In 2008, the Department of Homeland Security worked to develop a road map on securing process controls in the water sector that serve as a gap assessment on the challenges and needs in the sector, Morley says. This lent a little scale for smaller water utilities who otherwise would have been approaching large companies on their own.

“Any one of them is not going to be a market maker,” he says. “Manufacturers are not going to change their process for one utility. In changing those systems, you have to be pretty confident that the fix is not going to cause some other problem. I can’t take my water system offline, test it out and put it back online. It’s a 24/7/365 operation.”

A major challenge of cybersecurity is that threat actors don’t need to reveal themselves and tend to be opportunistic rather than targeting a particular entity, Morley says.

If a cyber attack results in the need to pay ransomware, for example, it doesn’t matter of the threat actor is in China or Mexico or Chicago, Morley says. “People like to click on stuff,” he says. “That’s probably the biggest threat domain. I’ve seen it happen to utilities, I’ve seen it happen to towns. Whether or not you pay the ransom, you may or may not get that data back, and you certainly don’t know that they’re out of your system.”

Particularly smaller water utilities may or may not have the technical skills to deal with such incidents, which has pointed to the need for state or federal help, Morley says. The American Water Works Association has developed guidelines or utility managers in facing cybersecurity threats alongside the efforts of the National Institute of Standards and Technology (NIST) to do so more broadly.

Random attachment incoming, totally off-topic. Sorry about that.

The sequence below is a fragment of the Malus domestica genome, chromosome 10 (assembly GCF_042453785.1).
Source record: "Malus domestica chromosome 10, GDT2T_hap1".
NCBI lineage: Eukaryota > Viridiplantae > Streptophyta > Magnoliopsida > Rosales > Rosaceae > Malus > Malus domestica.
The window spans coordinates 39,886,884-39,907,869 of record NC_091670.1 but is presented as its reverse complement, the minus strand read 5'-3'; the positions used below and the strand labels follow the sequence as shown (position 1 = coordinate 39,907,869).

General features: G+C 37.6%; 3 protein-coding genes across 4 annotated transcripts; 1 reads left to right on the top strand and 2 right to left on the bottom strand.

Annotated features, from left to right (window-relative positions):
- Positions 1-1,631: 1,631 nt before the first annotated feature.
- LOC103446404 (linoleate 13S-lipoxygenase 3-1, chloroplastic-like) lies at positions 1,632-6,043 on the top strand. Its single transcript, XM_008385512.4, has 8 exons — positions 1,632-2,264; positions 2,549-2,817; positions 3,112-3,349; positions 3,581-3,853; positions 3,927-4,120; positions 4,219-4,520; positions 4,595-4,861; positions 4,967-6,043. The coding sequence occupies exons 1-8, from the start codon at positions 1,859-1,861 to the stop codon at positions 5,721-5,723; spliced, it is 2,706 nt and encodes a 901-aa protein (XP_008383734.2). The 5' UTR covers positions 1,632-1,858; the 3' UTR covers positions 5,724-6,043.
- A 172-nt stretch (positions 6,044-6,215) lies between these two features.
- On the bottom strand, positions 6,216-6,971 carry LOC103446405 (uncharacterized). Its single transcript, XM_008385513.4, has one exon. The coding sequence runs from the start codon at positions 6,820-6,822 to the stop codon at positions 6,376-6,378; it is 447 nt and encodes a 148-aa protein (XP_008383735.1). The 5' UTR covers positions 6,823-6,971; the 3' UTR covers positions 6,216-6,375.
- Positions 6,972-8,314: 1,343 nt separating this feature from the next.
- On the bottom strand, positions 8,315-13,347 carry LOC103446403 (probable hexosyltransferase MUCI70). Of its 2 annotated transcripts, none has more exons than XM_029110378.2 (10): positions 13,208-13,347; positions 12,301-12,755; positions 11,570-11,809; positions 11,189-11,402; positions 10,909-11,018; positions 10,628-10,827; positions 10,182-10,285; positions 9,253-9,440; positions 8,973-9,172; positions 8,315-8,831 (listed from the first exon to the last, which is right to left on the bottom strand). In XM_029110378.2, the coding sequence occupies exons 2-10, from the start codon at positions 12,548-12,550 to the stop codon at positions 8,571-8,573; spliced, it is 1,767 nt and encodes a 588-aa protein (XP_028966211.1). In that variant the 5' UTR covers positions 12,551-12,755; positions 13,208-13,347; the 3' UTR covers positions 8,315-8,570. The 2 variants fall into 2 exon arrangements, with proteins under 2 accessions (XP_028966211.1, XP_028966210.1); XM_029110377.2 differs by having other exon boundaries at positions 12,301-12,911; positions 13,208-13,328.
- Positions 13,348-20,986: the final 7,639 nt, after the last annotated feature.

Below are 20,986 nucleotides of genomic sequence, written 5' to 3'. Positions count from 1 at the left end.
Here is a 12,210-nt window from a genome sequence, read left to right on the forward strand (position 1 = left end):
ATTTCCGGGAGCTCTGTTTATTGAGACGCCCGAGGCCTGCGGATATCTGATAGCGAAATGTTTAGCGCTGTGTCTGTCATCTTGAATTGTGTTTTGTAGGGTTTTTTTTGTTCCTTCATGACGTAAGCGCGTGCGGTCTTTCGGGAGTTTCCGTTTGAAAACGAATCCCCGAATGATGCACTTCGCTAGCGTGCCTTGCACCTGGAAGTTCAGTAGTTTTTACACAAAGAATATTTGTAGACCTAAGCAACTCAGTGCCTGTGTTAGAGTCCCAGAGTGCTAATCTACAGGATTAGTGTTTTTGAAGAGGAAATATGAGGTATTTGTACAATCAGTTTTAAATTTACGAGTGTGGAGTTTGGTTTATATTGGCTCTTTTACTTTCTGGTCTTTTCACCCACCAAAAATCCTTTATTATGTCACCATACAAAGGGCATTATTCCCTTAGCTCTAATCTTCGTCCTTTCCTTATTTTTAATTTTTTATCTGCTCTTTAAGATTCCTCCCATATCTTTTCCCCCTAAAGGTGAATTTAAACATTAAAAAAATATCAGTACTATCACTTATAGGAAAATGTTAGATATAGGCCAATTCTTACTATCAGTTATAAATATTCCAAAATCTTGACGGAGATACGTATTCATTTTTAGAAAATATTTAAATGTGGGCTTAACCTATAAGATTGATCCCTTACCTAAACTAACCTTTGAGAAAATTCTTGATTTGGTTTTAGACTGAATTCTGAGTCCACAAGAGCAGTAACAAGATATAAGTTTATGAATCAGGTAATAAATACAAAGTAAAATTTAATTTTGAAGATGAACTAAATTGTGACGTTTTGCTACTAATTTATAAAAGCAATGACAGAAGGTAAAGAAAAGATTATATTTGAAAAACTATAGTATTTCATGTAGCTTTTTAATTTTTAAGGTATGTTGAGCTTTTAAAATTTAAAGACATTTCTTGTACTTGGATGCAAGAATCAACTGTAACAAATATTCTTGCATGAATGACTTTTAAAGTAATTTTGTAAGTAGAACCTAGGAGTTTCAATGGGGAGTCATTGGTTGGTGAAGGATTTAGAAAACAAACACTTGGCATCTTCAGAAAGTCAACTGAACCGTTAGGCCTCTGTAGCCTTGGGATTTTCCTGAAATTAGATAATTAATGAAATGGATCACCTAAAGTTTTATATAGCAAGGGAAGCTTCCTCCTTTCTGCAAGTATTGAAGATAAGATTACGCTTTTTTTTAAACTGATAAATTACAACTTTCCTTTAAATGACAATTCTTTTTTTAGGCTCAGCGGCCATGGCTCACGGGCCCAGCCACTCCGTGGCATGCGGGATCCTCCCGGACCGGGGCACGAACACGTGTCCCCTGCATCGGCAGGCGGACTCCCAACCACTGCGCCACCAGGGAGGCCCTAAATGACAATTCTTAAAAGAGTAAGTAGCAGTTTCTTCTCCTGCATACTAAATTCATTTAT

“I want to remotely manage my pump station at 3 a.m.,” he says. “OK, that’s fine. If you’re going to do that, here are the controls you should have in place, and they’re prioritized... Now I should evaluate myself against that profile. I can then begin to build that into my capital equipment. There’s a lot of policy and procedure work. But I can start building a program that’s transparent and repeatable.”

Perman sees the Internet of Things as an emerging threat vector for critical infrastructure such as dams. “It’s more and more gone from electromechanical, flip a switch, to machine-to-machine or Internet-based,” he says. “It’s programmable logic controllers, driven by micro-processors, many tied together in networks that are Internet-facing. They’re prone to phishing campaigns and malware in general.”

To mitigate these threats, Perman says, water utilities are turning to firewalls, intrusion detection systems – and training.

Larger utilities who have chief information security officers are probably mostly on top of this, Morley says, but in smaller towns they might not have a clear, repeatable strategy, and they might be more dependent on contractors.

“The resources we’ve developed, I wouldn’t say level the playing field but goes in that direction,” he says. “They help the utilities be more informed and ask the right questions of their contract support if that’s how they’re going. That helps the sector implement a cybersecurity framework in a dynamic threat environment.”

Lakeland has an enterprise cybersecurity unit that works out of the city manager’s office and covers the water and power utilities, airport and other facilities, Conner says, adding that the city was conducting vulnerability assessments for cyber and other forms of terrorism before 9/11. “We were one of the few utilities, and we were generally thought to be crackpots until 9/12,” he says. “Somebody here did the editing of [national] documents for protecting water facilities because we were one of the few who actually thought about it.”